Dairy cheese in Amer­ica can really be split into two cat­e­gories– actual cheese and then cheese “food prod­uct”. I remem­ber grow­ing up and think­ing that peo­ple who could afford the spray cheese in the can were really liv­ing large because that, my friends, showed both class and success.

From the minds of babes. Blorch.

One cheese-like food we never ate grow­ing up was Velveeta. It was too expen­sive, so instead I con­sumed end­less amounts of generic pow­dered cheese with elbow mac­a­roni. When I moved out and went to col­lege, I made sev­eral pur­chases to mark my inde­pen­dence and to break away into adult­hood– I bought a car (stu­pid deci­sion, col­lege fresh­man Kris), I bought name brand cereal and I started eat­ing copi­ous amounts of Velveeta.

Note to those under the age of 18– Fruity Peb­bles plus pasta cov­ered in faux cheese is the recipes for your fresh­man 15. Just the thought of it makes me feel sick.

That all aside, recently I was rem­i­nisc­ing about those good ol’ col­lege days and that intensely orange cheese and decided to remake it into some­thing both vegan and healthy. I’d love to have the food sci­en­tists at Kraft take a gan­der at this orange beauty:

But­ter­nut Squasheeta
1 medium but­ter­nut squash, roasted
2 tbsp. olive oil
1/4 cup nutri­tional yeast
1/2– 1 teas. lemon juice
1 teas. pow­dered onion
1/2 teas. pow­dered gar­lic
1/4 teas. salt
optional, but makes it much cheesier– 2 teas.- 1 tbsp. mild miso (depend­ing on pref­er­ence)
3/4– 1 cup water (to desired consistency)

Pre­heat oven to 375 and cut squash in half. Scoop out seeds and use 1 tbsp. of the oil to coat exposed flesh. Place cut side down on a bak­ing sheet with edges and bake for 45 min to 1 hour, until tender.

Let squash cool for at least 20 min­utes before remov­ing skin from flesh. Place squash in food proces­sor with all other ingre­di­ents except water and process for 30 sec­onds– 1 minute, until smooth. Add water 1/4 cup at a time, until desired con­sis­tency is reached. Keep sauce warm on stove, in a sauce pan, until use.

Serve warm over noo­dles or veg­gies. Store left­over sauce in a cov­ered con­tainer in the fridge for up to a week.

Makes 4–6 serv­ings, depend­ing on size.

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14 Responses to ez cheese, no spray can required

  1. tekuno says:

    mmmm that looks soo good!

  2. Brandi says:

    Wow I would’ve never though of using but­ter­nut squash! What a great idea!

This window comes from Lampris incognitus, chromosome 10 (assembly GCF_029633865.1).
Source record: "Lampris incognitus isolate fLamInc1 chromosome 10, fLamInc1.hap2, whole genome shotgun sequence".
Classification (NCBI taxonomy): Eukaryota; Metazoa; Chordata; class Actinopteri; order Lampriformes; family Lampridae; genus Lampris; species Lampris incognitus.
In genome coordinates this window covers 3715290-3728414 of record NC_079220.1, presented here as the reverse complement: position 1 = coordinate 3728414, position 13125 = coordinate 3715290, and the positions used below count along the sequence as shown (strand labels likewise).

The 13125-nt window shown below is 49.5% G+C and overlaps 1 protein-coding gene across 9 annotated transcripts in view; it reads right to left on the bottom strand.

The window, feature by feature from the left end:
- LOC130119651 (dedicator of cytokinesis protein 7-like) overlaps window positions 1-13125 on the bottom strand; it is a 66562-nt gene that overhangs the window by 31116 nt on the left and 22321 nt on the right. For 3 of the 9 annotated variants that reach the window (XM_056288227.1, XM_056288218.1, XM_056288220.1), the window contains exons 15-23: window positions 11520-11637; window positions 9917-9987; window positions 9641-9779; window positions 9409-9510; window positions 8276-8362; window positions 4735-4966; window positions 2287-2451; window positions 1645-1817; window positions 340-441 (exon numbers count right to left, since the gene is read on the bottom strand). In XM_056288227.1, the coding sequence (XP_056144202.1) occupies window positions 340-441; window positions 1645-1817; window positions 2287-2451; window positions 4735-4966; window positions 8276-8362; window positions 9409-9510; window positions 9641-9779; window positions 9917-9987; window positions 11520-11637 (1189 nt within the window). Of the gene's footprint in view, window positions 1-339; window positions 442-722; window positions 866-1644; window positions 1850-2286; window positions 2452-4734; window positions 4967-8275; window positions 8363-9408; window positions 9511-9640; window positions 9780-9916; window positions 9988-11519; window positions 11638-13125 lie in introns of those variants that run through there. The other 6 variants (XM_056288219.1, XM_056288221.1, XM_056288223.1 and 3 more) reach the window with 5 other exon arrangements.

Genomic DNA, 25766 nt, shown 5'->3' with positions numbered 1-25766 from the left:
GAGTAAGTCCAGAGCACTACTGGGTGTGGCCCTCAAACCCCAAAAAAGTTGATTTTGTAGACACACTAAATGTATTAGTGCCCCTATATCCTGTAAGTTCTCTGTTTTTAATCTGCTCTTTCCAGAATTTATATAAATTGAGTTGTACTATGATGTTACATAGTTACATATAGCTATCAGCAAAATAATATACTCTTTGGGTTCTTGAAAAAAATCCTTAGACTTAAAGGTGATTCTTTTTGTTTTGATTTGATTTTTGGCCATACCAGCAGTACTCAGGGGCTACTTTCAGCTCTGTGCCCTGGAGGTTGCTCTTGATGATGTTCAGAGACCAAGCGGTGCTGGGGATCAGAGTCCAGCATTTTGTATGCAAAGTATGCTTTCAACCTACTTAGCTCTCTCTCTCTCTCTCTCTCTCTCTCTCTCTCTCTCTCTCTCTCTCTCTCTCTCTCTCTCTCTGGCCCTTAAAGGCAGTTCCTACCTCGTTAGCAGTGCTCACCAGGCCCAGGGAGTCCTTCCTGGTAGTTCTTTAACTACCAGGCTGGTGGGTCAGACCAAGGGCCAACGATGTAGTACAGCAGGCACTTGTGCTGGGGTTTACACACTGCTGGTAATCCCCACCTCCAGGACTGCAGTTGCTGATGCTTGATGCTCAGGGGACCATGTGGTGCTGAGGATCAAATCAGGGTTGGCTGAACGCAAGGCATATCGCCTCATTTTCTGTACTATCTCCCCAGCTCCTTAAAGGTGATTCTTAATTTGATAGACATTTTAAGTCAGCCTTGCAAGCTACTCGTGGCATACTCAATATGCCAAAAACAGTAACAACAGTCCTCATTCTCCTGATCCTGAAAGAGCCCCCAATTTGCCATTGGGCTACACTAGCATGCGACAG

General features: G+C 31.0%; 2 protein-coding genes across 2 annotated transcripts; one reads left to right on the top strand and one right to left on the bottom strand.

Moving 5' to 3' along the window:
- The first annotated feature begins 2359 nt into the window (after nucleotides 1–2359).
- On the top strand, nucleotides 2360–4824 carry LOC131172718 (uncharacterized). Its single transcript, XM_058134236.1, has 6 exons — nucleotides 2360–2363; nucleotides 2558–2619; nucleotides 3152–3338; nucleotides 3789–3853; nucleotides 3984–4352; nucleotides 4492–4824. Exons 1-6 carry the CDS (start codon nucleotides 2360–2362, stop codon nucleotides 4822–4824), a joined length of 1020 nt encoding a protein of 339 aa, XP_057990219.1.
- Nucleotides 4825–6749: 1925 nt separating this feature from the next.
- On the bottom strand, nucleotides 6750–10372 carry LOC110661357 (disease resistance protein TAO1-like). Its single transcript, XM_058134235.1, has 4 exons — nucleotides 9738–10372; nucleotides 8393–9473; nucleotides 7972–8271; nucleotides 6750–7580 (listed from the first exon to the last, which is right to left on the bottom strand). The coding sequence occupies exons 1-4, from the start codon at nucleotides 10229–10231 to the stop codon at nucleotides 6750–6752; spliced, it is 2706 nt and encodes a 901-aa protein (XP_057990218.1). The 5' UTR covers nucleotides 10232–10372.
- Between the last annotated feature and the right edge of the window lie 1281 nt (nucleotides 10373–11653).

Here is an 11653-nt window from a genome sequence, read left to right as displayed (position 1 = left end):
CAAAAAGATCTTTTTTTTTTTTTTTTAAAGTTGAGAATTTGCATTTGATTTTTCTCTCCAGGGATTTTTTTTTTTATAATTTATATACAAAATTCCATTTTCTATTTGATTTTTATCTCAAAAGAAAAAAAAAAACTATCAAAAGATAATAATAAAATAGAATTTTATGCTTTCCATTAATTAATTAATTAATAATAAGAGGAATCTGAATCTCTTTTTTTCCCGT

3. Hope says:

    I love this post. You made me laugh so hard… “blorch” LOL. Cheese in a can is sooo nasty! I think the only thing worse is that processed meat in a can, blorch!!

  4. Courtney says:

    To funny–I used to want the squeeze/can cheese *so* badly grow­ing up too! When I would go to friend’s houses who had it, I would seri­ously try to eat it at every oppor­tu­nity (break­fast? Could I put some of that squeezy cheese on my toast, please? Sadly, I am NOT jok­ing…). I begged my mom to buy it, but no luck. I have actu­ally never had Velveeta, but I do shud­der at the thought of that canned squeezy cheese…ugh. What was I think­ing?!?
    Your ver­sion sounds and looks so much bet­ter! I can’t wait to try it :-)


    • Kris says:

      That is way too funny! A kin­dred teenage spirit!

      You never missed out on any­thing with Velveeta– vegan cheese tastes more like cheese than Velveeta does!

  5. Josiane says:

    Cheese in a spray can? I don’t think we have it here, thank good­ness! Your no-can-required ver­sion, though, looks delicious!

    • Kris says:

      You are lucky if you’ve been able to defend your bor­der against this atroc­ity. :) It was new and pop­u­lar in the early/mid 90’s. It comes in a spray can like silly string, they even make it with bacon bits! It’s hor­ri­ble, really.

  6. Mmmmm… processed cheese food sub­sti­tute. This looks kah-razy! There are some omni­vores in my life who will go nutso when they see this. :)

  7. Mel says:

    This is deli­cious! I can’t wait to give it to my daugh­ters on veg­gies tonight. I fol­lowed every­thing except instead of olive oil, I used tahini. It is per­fect. Thanks for sharing.

  8. Gilly says:

    I must say I’m enjoy­ing your 100 best bak­ing recipes, in fact the flax seed brown­ies are in the oven right now. I’m not sure about the fake cheese though. My hus­band is from MN I lived there for about 13 years and I found some of the cheese “prod­ucts” very strange. How­ever the one thing my hus­band misses from the USA (we are back in my native UK) is mag­i­cal cheese pow­der from the Kraft boxes of mac and cheese! Bizarre. Though the hor­ridest thing I ever saw on the shelves of a MN gro­cery store was mechan­i­cally sep­a­rated beef fatty tis­sue which was in some “Meat Prod­uct.” Now that’s enough to make you turn vegan!!!